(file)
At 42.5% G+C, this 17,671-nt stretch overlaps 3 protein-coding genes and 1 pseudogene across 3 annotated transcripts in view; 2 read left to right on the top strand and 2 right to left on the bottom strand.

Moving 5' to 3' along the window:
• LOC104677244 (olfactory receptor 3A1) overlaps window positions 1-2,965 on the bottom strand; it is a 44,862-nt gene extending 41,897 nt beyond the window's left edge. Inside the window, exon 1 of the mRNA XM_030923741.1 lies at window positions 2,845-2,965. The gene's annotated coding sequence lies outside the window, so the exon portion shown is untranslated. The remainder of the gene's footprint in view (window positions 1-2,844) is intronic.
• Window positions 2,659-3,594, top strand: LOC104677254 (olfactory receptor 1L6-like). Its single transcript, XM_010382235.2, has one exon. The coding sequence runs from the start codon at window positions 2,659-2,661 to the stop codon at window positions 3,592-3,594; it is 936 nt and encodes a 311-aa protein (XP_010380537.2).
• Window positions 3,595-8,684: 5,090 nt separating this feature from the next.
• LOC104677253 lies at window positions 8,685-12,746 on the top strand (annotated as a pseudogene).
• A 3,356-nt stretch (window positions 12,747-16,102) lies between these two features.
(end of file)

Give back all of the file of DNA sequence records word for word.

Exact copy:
At 42.5% G+C, this 17,671-nt stretch overlaps 3 protein-coding genes and 1 pseudogene across 3 annotated transcripts in view; 2 read left to right on the top strand and 2 right to left on the bottom strand.

Moving 5' to 3' along the window:
• LOC104677244 (olfactory receptor 3A1) overlaps window positions 1-2,965 on the bottom strand; it is a 44,862-nt gene extending 41,897 nt beyond the window's left edge. Inside the window, exon 1 of the mRNA XM_030923741.1 lies at window positions 2,845-2,965. The gene's annotated coding sequence lies outside the window, so the exon portion shown is untranslated. The remainder of the gene's footprint in view (window positions 1-2,844) is intronic.
• Window positions 2,659-3,594, top strand: LOC104677254 (olfactory receptor 1L6-like). Its single transcript, XM_010382235.2, has one exon. The coding sequence runs from the start codon at window positions 2,659-2,661 to the stop codon at window positions 3,592-3,594; it is 936 nt and encodes a 311-aa protein (XP_010380537.2).
• Window positions 3,595-8,684: 5,090 nt separating this feature from the next.
• LOC104677253 lies at window positions 8,685-12,746 on the top strand (annotated as a pseudogene).
• A 3,356-nt stretch (window positions 12,747-16,102) lies between these two features.